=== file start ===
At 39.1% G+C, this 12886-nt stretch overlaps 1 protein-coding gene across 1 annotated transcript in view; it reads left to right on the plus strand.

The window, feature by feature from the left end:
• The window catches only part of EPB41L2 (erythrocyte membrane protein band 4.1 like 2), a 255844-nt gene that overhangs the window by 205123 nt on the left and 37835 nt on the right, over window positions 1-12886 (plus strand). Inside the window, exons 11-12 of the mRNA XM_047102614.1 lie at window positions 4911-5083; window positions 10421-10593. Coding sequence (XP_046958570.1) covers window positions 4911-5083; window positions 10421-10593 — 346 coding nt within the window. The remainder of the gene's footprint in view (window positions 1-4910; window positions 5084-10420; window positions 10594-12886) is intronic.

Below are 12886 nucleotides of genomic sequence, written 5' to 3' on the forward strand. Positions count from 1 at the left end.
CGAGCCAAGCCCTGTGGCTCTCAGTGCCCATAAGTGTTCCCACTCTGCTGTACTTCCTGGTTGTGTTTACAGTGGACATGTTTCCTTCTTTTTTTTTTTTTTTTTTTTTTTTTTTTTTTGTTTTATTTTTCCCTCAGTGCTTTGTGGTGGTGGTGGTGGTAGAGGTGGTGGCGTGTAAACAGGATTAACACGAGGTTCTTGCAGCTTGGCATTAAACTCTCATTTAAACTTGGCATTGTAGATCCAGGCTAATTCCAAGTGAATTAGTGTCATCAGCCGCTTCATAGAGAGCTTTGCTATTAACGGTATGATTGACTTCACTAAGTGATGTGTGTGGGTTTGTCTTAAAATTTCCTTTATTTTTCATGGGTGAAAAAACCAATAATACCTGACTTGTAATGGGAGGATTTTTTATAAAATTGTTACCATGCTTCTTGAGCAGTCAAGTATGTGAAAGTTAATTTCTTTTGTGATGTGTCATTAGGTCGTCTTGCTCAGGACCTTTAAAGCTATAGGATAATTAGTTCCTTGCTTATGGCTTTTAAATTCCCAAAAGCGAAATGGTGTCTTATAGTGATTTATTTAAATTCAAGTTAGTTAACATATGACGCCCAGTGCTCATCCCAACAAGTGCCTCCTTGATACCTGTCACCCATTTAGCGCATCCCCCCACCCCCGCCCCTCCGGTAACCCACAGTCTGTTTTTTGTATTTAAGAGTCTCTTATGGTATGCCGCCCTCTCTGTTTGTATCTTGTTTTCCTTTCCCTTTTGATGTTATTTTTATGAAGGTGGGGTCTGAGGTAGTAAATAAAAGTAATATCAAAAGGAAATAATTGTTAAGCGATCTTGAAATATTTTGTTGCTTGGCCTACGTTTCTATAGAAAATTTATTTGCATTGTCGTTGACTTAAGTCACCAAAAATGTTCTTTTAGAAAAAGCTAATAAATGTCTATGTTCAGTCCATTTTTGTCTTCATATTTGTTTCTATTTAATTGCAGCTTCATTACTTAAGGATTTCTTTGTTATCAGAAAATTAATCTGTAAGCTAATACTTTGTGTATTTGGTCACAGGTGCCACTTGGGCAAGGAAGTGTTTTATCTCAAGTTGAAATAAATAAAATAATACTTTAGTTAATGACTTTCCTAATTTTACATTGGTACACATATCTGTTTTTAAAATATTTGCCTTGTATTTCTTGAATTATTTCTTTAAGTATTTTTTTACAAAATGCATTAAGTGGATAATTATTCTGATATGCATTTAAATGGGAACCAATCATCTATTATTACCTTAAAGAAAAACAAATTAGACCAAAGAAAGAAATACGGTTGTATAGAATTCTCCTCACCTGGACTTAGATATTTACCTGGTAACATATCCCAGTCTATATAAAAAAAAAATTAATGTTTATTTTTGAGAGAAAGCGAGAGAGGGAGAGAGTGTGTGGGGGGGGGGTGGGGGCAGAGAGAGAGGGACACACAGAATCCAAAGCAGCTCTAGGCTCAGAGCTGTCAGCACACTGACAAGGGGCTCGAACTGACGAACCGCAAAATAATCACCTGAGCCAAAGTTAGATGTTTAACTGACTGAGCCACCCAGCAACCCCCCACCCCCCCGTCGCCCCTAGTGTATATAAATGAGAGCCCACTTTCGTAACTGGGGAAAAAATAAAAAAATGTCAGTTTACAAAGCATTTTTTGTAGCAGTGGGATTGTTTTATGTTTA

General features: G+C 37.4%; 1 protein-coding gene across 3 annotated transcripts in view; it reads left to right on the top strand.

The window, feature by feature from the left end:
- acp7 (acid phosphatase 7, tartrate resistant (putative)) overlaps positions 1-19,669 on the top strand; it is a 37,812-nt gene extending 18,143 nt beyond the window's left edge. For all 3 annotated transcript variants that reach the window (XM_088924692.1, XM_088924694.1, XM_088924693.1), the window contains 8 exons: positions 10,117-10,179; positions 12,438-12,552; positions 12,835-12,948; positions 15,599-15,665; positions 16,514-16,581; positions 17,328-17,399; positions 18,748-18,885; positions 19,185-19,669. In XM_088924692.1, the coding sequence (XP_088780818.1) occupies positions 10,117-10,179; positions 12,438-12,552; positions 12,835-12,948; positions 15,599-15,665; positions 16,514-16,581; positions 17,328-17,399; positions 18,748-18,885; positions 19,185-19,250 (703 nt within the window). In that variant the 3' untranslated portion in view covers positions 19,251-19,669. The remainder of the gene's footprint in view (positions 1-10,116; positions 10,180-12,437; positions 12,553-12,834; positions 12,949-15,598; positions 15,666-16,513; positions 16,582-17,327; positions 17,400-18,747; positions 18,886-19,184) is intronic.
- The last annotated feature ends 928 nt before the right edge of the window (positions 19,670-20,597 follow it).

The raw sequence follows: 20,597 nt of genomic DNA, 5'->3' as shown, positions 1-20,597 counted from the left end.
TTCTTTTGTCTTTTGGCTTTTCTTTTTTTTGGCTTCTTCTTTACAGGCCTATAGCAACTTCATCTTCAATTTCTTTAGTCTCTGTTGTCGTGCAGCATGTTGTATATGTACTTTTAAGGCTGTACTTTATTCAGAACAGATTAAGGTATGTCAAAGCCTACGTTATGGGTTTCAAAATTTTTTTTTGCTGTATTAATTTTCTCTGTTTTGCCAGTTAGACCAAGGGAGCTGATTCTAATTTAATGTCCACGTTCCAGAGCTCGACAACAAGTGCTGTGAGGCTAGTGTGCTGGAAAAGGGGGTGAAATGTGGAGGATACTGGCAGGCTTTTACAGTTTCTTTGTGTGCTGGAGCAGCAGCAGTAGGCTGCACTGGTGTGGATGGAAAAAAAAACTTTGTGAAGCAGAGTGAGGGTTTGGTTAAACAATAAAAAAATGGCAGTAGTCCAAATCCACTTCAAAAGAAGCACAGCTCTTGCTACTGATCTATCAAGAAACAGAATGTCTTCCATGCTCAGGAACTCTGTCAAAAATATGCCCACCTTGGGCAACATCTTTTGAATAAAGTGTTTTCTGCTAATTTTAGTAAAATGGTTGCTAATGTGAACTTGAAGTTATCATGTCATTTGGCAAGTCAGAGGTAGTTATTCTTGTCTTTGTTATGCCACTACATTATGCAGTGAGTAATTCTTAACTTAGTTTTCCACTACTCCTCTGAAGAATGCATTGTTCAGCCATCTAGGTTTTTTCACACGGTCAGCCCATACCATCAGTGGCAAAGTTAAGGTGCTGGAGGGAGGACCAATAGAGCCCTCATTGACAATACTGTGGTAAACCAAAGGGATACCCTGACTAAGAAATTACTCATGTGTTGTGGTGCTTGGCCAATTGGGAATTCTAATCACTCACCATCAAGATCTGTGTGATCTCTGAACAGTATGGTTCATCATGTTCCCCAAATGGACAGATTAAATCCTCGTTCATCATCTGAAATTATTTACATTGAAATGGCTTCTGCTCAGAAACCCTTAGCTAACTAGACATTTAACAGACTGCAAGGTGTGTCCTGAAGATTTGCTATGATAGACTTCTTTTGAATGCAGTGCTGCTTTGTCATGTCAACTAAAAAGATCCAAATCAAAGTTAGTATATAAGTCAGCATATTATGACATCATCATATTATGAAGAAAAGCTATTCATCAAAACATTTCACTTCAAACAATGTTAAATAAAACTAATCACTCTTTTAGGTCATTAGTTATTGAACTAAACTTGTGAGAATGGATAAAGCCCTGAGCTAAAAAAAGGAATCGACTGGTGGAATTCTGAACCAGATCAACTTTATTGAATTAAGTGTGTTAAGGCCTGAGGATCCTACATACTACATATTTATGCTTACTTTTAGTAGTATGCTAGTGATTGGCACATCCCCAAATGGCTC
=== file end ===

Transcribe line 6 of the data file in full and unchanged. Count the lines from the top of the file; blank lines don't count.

General features: G+C 37.4%; 1 protein-coding gene across 3 annotated transcripts in view; it reads left to right on the top strand.